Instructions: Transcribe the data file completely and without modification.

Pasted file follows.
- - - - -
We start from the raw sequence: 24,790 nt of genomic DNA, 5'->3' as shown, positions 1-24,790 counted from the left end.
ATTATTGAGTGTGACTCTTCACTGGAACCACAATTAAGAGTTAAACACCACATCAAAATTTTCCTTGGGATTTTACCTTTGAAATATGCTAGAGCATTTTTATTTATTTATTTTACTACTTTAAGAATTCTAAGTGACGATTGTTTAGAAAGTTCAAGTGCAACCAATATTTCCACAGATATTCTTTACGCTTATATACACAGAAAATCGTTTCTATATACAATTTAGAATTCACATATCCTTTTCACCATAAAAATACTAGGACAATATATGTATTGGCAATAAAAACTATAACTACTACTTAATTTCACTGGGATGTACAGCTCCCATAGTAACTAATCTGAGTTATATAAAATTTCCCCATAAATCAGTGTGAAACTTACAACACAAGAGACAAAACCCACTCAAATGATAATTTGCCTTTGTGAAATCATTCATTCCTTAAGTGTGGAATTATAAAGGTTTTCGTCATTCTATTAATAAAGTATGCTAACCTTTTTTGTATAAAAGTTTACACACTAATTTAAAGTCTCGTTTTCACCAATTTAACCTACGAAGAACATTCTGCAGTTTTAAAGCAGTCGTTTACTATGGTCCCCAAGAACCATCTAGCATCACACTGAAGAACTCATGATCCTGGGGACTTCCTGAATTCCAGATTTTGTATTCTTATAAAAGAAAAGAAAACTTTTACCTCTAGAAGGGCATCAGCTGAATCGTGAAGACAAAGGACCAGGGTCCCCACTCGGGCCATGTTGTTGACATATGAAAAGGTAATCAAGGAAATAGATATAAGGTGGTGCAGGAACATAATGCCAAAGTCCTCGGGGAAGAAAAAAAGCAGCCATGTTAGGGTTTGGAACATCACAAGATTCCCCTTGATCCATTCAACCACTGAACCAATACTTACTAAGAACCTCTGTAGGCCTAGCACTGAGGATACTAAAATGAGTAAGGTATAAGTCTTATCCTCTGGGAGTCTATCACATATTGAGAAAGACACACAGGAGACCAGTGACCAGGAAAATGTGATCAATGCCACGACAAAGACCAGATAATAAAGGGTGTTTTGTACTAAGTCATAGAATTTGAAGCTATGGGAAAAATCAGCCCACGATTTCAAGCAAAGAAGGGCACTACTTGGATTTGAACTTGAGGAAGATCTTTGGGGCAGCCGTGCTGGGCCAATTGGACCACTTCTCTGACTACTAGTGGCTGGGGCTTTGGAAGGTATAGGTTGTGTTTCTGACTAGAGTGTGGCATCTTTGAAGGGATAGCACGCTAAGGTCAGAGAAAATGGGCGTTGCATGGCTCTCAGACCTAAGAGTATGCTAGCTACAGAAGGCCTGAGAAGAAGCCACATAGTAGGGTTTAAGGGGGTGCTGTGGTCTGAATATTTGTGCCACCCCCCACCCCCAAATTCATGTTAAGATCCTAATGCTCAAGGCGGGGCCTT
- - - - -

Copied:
We start from the raw sequence: 24,790 nt of genomic DNA, 5'->3' as shown, positions 1-24,790 counted from the left end.
ATTATTGAGTGTGACTCTTCACTGGAACCACAATTAAGAGTTAAACACCACATCAAAATTTTCCTTGGGATTTTACCTTTGAAATATGCTAGAGCATTTTTATTTATTTATTTTACTACTTTAAGAATTCTAAGTGACGATTGTTTAGAAAGTTCAAGTGCAACCAATATTTCCACAGATATTCTTTACGCTTATATACACAGAAAATCGTTTCTATATACAATTTAGAATTCACATATCCTTTTCACCATAAAAATACTAGGACAATATATGTATTGGCAATAAAAACTATAACTACTACTTAATTTCACTGGGATGTACAGCTCCCATAGTAACTAATCTGAGTTATATAAAATTTCCCCATAAATCAGTGTGAAACTTACAACACAAGAGACAAAACCCACTCAAATGATAATTTGCCTTTGTGAAATCATTCATTCCTTAAGTGTGGAATTATAAAGGTTTTCGTCATTCTATTAATAAAGTATGCTAACCTTTTTTGTATAAAAGTTTACACACTAATTTAAAGTCTCGTTTTCACCAATTTAACCTACGAAGAACATTCTGCAGTTTTAAAGCAGTCGTTTACTATGGTCCCCAAGAACCATCTAGCATCACACTGAAGAACTCATGATCCTGGGGACTTCCTGAATTCCAGATTTTGTATTCTTATAAAAGAAAAGAAAACTTTTACCTCTAGAAGGGCATCAGCTGAATCGTGAAGACAAAGGACCAGGGTCCCCACTCGGGCCATGTTGTTGACATATGAAAAGGTAATCAAGGAAATAGATATAAGGTGGTGCAGGAACATAATGCCAAAGTCCTCGGGGAAGAAAAAAAGCAGCCATGTTAGGGTTTGGAACATCACAAGATTCCCCTTGATCCATTCAACCACTGAACCAATACTTACTAAGAACCTCTGTAGGCCTAGCACTGAGGATACTAAAATGAGTAAGGTATAAGTCTTATCCTCTGGGAGTCTATCACATATTGAGAAAGACACACAGGAGACCAGTGACCAGGAAAATGTGATCAATGCCACGACAAAGACCAGATAATAAAGGGTGTTTTGTACTAAGTCATAGAATTTGAAGCTATGGGAAAAATCAGCCCACGATTTCAAGCAAAGAAGGGCACTACTTGGATTTGAACTTGAGGAAGATCTTTGGGGCAGCCGTGCTGGGCCAATTGGACCACTTCTCTGACTACTAGTGGCTGGGGCTTTGGAAGGTATAGGTTGTGTTTCTGACTAGAGTGTGGCATCTTTGAAGGGATAGCACGCTAAGGTCAGAGAAAATGGGCGTTGCATGGCTCTCAGACCTAAGAGTATGCTAGCTACAGAAGGCCTGAGAAGAAGCCACATAGTAGGGTTTAAGGGGGTGCTGTGGTCTGAATATTTGTGCCACCCCCCACCCCCAAATTCATGTTAAGATCCTAATGCTCAAGGCGGGGCCTT